SplintER Series: We’ve Got A Jumper

Jan 06, 21
SplintER Series: We’ve Got A Jumper

Calcaneus Fracture

A 42-year-old patient is brought in by EMS after jumping off of a two-story building. The primary survey is intact and the secondary survey demonstrates swelling, ecchymosis, and tenderness to the right heel. You obtain foot x-rays and see the following images (Image 1. Lateral view of the right foot. Author’s own images).

 

Comminuted fracture of the calcaneus.
  • Pearl: The calcaneus is the most commonly fractured tarsal bone [1,2]. It is associated with a high degree of morbidity if not adequately diagnosed and treated. Overall, it makes up 2% of all fractures. Approximately 75% are intra-articular. Males have more than double the incidence of calcaneal fractures than females [2].
Falls from height are the most common mechanism due to increased axial load [1,3]. Motor vehicle accidents can also cause fractures when the pedal impacts the foot. Stress fractures may occur from overuse, such as in runners [3]. Geriatric patients, due to osteoporosis, may sustain this injury without a high impact mechanism [2].

Obtain AP, lateral, and oblique plain films of the foot. A Harris view is a specialized view that allows for isolated images of the calcaneus [1,3]. Böhler angle is formed by drawing two lines tangential to the anterior and posterior aspects of the superior calcaneus on the lateral radiograph (Figure 2) [1,4]. A normal Böhler angle is between 20-40 degrees, and an angle of less than 20 degrees is pathologic [4]. Obtain CT imaging if there is high clinical suspicion despite equivocal x-rays [1].

Figure 2. Böhler Angle. Author’s own images and illustrations.

Associated injuries include concurrent Achilles tendon injuries, lower extremity fractures, talar dislocations, and bilateral calcaneal fractures [1-3]. In addition, studies have shown that 7-10% of calcaneal fractures are associated with a concomitant vertebral fracture, including compression or burst fractures, especially with high energy mechanisms such as a fall from height [1,2,5].

  • Pearl: Vertebral compression fractures are typically stable because they only involve the anterior column. Burst fractures result from a higher axial load and involve both the anterior and posterior columns. Neurologic deficits may occur from retropulsion of the posterior vertebral body into the spinal canal. Surgical indications depend on the location and severity of the fracture, neurologic injury, and stability of the posterior column [6].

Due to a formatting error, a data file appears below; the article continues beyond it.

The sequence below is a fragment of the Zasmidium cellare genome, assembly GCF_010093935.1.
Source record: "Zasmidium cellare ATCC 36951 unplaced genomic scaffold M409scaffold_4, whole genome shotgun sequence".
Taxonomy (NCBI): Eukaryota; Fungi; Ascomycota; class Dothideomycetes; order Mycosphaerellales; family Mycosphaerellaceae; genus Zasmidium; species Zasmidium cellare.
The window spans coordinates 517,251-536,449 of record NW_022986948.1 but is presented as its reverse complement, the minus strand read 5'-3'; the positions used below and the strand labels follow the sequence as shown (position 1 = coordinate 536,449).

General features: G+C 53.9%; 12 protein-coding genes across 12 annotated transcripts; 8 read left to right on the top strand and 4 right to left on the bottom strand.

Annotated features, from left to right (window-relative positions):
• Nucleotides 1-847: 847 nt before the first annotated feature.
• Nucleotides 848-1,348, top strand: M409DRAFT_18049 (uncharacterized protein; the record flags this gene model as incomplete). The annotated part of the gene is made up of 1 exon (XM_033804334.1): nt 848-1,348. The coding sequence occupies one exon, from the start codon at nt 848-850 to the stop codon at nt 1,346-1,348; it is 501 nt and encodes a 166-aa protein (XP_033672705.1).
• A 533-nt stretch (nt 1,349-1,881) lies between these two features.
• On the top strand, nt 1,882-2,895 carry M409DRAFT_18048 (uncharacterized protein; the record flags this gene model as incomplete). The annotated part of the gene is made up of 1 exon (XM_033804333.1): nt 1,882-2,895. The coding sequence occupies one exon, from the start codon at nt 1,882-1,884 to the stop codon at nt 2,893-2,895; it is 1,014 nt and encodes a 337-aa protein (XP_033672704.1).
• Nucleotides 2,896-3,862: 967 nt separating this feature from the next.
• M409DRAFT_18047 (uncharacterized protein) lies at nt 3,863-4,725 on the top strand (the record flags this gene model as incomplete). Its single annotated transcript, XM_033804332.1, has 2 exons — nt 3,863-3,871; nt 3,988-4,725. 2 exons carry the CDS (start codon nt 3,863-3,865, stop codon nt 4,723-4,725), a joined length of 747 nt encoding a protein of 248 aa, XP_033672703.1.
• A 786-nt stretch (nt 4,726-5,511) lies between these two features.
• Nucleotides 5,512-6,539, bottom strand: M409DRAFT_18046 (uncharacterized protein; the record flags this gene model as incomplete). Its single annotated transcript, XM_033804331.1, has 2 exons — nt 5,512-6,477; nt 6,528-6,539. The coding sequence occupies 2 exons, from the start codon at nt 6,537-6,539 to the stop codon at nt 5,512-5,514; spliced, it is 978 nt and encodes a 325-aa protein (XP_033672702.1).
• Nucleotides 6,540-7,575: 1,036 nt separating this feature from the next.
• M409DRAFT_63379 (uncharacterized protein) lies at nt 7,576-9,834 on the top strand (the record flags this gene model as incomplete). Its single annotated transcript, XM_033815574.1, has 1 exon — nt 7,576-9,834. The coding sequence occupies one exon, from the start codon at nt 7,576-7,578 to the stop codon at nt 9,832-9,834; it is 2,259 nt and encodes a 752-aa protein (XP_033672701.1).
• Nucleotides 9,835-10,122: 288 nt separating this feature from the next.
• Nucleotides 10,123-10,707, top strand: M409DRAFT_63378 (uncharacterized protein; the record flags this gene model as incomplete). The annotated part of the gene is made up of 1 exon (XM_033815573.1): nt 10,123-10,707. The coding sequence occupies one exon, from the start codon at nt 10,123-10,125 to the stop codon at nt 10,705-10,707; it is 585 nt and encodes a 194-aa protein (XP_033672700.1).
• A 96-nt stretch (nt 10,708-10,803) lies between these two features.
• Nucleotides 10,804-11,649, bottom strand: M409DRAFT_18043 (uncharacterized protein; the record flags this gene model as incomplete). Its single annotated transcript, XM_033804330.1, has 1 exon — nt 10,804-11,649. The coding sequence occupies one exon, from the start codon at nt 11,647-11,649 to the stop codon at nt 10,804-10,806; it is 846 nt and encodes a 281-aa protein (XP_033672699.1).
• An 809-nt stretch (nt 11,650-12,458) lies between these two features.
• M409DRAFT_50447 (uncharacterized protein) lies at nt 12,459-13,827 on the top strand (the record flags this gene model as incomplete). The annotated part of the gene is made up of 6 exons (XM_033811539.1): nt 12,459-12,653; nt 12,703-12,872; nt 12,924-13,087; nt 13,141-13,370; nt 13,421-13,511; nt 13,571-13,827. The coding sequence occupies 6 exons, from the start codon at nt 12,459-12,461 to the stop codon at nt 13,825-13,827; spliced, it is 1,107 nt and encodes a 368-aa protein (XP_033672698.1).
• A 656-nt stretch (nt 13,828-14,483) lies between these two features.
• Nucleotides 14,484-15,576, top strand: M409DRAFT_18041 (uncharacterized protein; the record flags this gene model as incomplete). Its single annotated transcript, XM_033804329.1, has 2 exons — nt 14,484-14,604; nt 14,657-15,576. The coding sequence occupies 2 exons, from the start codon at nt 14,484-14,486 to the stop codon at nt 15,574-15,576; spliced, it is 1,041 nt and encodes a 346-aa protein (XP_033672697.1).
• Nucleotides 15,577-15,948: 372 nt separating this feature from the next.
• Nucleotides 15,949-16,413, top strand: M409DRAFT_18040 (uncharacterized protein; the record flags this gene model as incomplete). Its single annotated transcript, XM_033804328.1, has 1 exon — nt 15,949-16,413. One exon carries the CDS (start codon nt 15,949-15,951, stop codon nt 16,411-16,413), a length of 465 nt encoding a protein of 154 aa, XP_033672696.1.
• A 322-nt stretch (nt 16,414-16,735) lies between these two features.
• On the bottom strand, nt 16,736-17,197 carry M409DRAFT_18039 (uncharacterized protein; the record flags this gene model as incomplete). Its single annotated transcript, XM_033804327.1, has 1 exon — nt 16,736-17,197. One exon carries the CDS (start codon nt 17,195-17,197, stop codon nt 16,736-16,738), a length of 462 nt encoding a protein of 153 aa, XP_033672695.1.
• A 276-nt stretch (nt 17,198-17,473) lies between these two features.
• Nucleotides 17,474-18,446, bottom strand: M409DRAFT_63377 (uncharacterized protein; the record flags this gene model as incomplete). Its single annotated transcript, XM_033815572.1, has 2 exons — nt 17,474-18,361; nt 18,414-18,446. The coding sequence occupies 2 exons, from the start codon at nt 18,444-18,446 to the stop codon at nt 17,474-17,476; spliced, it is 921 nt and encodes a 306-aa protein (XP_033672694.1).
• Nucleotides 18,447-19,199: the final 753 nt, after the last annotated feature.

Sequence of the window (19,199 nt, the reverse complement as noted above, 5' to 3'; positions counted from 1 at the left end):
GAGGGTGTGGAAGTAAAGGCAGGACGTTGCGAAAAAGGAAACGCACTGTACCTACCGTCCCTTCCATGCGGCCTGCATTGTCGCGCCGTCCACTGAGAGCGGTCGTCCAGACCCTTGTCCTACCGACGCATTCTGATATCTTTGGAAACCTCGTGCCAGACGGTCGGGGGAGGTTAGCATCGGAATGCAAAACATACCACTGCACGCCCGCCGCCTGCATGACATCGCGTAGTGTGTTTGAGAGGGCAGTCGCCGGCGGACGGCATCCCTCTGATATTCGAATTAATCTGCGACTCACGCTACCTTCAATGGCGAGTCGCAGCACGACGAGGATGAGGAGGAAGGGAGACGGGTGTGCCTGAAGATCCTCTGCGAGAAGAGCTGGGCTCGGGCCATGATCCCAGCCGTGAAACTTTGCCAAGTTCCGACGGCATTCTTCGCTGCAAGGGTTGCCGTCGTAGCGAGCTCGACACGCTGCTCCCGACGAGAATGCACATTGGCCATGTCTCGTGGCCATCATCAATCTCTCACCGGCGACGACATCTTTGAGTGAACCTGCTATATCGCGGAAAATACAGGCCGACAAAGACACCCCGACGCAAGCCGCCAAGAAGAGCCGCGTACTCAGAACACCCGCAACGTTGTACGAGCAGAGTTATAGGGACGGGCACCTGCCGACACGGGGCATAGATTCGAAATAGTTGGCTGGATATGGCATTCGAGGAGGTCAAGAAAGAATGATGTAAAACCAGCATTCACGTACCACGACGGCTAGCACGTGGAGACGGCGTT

Vertebral Burst Fracture

Figure 3. CT images of the lumbar spine that demonstrate an acute vertebral burst fracture of L2. Author’s own images.

Provide pain control and perform frequent neurovascular exams because 10% of patients may develop compartment syndrome, especially in displaced fractures [1]. Orthopedic consultation should be obtained for compartment syndrome, open fractures, displaced fractures, intra-articular fractures, and fracture-dislocations. This injury can be immobilized with a bulky compressive dressing and posterior leg splint [1,3]. If discharging with outpatient orthopedic follow-up, advise non-weight bearing on the affected extremity.

 

Resources & References:

Check out ALiEM’s EMRAD post to brush up on other can’t miss adult foot and ankle injuries. 

  1. Germann CA, Perron AD, Miller MD, Powell SM, Brady WJ. Orthopedic pitfalls in the ED: calcaneal fractures. Am J Emerg Med. 2004 Nov;22(7):607-11. PMID: 15666272.
  2. Mitchell MJ, McKinley JC, Robinson CM. The epidemiology of calcaneal fractures. Foot (Edinb). 2009 Dec;19(4):197-200. PMID: 20307476.
  3. Davis D, Seaman TJ, Newton EJ. Calcaneus Fractures. In: StatPearls. Treasure Island (FL): StatPearls Publishing; August 8, 2020
  4. Loucks C, Buckley R. Bohlers angle: Correlation with outcome in displaced intra-articular calcaneal Fractures. Journal of Orthopaedic Trauma. 1999;13(8):554-558. PMID: 10714782.
  5. Walters JL, Gangopadhyay P, Malay DS. Association of calcaneal and spinal fractures. The Journal of Foot and Ankle Surgery. 2014;53(3):279-281. PMID: 24618246.
  6.  

Author information

Ashraf Hussain, MD

Ashraf Hussain, MD

Resident Physician
Department of Emergency Medicine
New York Presbyterian- Queens

The post SplintER Series: We’ve Got A Jumper appeared first on ALiEM.

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